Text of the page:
|Christie’s is honored to offer The Collection of Richard L. Weisman, an outstanding selection of paintings, drawings, works on paper and sculpture assembled by the passionate and prolific collector throughout his lifetime. The collection, an eclectic blend of works that will be offered through Christie’s major sales in New York this fall in the categories of Post-War & Contemporary Art, American Art, and Latin American Art, as well as an online-only sale of Picasso Ceramics. Additional sales in 2020 will offer works in the categories of Modern British Art and Photographs.Featuring important images of American icons and iconography by some of the 20th century’s greatest Pop artists, the Collection includes seminal works by Andy Warhol, James Rosenquist, and Peter Beard who all became friends of the colorful collector. Additional works by Norman Rockwell, Tom Wesselmann, Alberto Giacometti, and Roy Lichtenstein highlight Weisman’s diverse and unique aesthetic. The collection is expected to exceed $15 million for the sales in 2019.Abby Weisman, daughter of Richard L. Weisman, said: “My father’s art collection reminds me of one of his dinner parties. Typically, these occasions included luminaries from the art, sports, entertainment, and social worlds. Every person at the table had a fascinating story to tell and was accomplished in his/her own medium. Chances are, you’d walk away with something to think about. And so it is with the Collection. The breadth reflects a lifetime’s progression from Fullerton High in the 1950s to the U.N. Plaza in the 70s and 80s, right through to a quieter focus on family values in later years. Through all this runs nostalgia for a personal ideology, which may have eluded my father at certain times in life. And if art offers us what nature does not, then the shiny comic book culture, which jumps from the canvases of Warhol, Ramos, and Lichtenstein, is not an unlikely dinner partner for the sentiments of Rockwell and George Hughes. Throw in the vitality of some lesser-known artists and the dinner party is complete.”Sara Friedlander, Head of Evening Sale, Post-War & Contemporary Art commented: “Richard L. Weisman was a collector whose love for art endeared him to some of the twentieth century’s most creative figures. Having grown up surrounded by art, it is Weisman’s close friendship with Andy Warhol for which he is best remembered. As an avid lover of art and sports, Weisman approached Warhol with the idea to combine the two. Completed between 1977 and 1979, Athletes consists of ten distinct subjects depicting the major sports stars of the age. Recognizing the growing commercialization of sports, it is through this series that Weisman challenged Warhol to embrace the changing nature of fame as athletes and sports stars rose to take center stage in American popular culture.” HIGHLIGHTS OF THE PERSONAL COLLECTION“I personally don’t like to limit the scope of my collecting — I just love the art,” Richard L. Weisman once explained. It was with a passion for creative expression that Weisman curated his cherished collection. Andy Warhol’s Athletes, which will be sold separately in Christie’s November sales, are multi-colored 40 x 40-inch acrylic and silkscreen ink on canvas portraits that depict the most iconic sports stars of the 1970s. Being among the inner circle of Warhol’s Factory, Richard Weisman knew the artist well when he approached him to produce Athletes as a series of paintings completed between 1977 and 1979.||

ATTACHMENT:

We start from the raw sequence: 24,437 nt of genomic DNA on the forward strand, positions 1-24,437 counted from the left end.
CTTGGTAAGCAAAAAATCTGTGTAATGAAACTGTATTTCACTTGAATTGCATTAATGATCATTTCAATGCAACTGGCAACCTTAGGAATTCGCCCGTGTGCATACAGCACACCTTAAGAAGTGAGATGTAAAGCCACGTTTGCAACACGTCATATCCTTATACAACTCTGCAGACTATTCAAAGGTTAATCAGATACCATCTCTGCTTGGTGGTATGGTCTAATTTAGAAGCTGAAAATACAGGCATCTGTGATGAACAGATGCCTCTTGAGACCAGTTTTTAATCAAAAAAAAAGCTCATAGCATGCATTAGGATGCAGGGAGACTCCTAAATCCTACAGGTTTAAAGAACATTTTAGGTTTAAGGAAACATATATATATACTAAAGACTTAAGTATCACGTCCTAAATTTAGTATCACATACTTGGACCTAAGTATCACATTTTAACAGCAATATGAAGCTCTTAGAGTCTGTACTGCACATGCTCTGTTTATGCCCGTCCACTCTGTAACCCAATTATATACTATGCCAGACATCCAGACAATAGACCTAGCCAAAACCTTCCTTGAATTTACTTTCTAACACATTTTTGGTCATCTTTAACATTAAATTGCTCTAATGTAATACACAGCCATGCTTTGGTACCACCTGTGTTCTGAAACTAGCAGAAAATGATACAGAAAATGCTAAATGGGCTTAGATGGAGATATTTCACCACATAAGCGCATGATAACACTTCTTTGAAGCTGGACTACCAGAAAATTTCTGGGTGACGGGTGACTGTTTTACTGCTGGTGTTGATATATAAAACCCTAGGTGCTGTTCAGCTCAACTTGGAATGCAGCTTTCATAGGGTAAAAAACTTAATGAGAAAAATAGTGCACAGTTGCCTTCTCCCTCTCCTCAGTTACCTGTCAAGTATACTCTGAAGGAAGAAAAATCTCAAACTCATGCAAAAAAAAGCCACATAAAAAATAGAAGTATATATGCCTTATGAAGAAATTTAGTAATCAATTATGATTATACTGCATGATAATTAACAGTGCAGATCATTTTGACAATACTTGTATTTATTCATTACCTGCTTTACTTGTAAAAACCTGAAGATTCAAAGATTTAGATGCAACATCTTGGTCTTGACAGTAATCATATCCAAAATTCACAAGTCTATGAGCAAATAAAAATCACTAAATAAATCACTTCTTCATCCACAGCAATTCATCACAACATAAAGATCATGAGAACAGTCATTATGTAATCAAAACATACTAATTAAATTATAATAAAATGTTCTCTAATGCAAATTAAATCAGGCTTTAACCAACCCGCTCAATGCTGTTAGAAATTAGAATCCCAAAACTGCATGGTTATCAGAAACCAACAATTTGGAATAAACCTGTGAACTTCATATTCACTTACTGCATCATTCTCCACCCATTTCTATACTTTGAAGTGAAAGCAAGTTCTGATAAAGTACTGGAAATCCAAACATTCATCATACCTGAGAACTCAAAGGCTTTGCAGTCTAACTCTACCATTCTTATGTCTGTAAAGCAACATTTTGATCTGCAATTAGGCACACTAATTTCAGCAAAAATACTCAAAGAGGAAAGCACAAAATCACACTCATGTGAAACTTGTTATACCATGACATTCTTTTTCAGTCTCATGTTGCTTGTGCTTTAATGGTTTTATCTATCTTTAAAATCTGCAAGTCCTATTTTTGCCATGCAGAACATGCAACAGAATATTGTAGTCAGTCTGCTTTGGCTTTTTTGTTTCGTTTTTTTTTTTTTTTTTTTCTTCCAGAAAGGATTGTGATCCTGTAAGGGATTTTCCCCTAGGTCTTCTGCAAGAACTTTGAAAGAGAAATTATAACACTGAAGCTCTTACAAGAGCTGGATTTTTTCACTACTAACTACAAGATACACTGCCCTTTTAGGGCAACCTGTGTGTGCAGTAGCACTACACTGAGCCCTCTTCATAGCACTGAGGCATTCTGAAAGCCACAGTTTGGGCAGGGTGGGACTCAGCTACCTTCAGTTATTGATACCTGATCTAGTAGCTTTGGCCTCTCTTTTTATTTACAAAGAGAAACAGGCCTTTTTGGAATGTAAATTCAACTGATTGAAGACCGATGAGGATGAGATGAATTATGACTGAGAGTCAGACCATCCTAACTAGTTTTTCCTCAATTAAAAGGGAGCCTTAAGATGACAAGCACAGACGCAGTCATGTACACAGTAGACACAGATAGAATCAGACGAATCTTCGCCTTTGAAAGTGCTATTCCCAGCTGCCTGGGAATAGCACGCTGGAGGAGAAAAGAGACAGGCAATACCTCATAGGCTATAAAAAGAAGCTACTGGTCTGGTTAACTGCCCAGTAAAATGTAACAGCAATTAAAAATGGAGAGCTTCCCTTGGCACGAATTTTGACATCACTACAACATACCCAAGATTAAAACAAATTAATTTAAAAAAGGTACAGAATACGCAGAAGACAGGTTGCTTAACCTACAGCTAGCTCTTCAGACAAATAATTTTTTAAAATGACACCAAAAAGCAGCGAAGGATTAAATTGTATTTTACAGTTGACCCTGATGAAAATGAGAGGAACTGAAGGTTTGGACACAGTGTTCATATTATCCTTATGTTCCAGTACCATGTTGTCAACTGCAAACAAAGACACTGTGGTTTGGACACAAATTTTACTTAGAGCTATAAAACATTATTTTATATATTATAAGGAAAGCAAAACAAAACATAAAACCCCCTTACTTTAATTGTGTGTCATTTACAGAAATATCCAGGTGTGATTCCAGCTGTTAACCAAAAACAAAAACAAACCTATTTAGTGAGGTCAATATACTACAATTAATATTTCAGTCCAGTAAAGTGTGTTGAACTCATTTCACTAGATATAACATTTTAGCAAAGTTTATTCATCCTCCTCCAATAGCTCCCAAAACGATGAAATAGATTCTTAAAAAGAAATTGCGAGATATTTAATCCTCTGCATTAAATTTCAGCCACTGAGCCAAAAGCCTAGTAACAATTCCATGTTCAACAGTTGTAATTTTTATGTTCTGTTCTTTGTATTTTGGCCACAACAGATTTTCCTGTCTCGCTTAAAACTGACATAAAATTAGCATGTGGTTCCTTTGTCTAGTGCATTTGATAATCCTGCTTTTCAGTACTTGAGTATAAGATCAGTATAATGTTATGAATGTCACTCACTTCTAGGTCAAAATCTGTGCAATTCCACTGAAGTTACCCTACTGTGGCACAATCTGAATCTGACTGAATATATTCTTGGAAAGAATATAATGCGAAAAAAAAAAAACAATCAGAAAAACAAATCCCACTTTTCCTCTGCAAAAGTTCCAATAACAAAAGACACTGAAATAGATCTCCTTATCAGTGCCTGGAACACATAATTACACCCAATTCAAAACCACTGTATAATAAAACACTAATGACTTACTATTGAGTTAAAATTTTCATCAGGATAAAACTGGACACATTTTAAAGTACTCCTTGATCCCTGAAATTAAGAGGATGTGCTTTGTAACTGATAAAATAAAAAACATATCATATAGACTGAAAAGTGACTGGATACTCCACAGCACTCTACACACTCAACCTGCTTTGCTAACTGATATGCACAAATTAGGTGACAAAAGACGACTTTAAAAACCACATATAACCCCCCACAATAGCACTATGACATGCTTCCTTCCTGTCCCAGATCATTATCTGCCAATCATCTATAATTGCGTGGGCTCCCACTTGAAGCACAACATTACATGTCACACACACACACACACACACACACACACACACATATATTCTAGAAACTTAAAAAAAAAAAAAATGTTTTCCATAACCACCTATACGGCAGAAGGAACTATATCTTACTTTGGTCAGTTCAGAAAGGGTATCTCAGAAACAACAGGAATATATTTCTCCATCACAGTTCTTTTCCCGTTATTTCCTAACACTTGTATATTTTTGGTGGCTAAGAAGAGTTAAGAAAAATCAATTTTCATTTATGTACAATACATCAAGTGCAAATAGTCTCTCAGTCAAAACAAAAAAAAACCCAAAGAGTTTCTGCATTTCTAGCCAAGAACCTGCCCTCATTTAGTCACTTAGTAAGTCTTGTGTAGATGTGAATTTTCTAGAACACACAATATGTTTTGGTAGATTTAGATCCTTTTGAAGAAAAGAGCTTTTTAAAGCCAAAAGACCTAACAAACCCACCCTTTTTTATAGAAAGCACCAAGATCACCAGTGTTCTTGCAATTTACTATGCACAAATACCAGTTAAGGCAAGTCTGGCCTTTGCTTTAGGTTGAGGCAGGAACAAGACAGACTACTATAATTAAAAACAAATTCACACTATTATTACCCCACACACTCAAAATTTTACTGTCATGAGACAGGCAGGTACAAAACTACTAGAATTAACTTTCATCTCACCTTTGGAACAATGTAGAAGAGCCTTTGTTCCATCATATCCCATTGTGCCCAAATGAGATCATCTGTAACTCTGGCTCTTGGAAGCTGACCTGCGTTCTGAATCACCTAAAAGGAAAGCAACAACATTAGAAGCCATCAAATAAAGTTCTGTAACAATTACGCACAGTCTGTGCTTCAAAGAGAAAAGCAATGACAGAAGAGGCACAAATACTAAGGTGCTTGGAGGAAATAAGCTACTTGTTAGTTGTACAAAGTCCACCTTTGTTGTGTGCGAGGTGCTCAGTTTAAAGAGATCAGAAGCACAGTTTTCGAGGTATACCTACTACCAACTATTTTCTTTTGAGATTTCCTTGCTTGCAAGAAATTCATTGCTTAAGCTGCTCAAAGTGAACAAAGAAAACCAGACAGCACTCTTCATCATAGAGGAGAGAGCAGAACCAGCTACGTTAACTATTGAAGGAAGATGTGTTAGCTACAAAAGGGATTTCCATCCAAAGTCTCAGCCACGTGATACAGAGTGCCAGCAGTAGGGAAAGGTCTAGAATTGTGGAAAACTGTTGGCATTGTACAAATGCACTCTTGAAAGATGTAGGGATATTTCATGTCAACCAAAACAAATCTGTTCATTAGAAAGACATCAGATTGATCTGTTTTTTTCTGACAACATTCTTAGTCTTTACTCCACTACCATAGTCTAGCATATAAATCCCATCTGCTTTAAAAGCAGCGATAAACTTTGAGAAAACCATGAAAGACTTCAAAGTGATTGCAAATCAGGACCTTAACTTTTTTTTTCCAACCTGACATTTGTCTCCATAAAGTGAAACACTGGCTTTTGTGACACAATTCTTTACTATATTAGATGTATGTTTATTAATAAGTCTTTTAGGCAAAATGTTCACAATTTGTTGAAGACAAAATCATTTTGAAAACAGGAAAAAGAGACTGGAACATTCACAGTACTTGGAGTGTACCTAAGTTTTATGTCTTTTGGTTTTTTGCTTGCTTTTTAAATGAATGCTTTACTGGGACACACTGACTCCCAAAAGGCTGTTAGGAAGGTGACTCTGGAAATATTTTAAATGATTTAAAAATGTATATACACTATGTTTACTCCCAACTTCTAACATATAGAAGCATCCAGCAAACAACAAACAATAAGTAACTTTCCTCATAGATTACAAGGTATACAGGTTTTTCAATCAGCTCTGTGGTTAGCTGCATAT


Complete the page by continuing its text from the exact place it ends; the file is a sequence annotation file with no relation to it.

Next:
The series features images of Muhammad Ali (boxing, estimate $4,000,000 – 6,000,000),Chris Evert (tennis, estimate: $250,000 – 350,000), Jack Nicklaus (golf, estimate: $200,000 – 300,000), Tom Seaver (baseball, $150,000 – 250,000), Willie Shoemaker (horse racing, $250,000 – 350,000), Dorothy Hamill (figure skating, estimate: $250,000 – 350,000), Pelé(soccer, estimate: $400,000 – 600,000), OJ Simpson (football, estimate: $250,000 – 350,000), Kareem Abdul-Jabbar (basketball, estimate: $300,000 – 500,000), and Vitas Gerulaitis (tennis, estimate:$200,000 – 300,000).
“I chose the sports stars,” Weisman noted of his role in selecting the sports stars that would be featured. “Andy didn’t really know the difference between a football and a golf ball.” Using his Polaroid Big Shot camera, Warhol took each of the photographs himself. Eventually, these works appeared in magazines and billboards across the nation promoting everything from sportswear to cars and breakfast cereals. “The sports stars of today are the movie stars of yesterday,” Warhol later noted.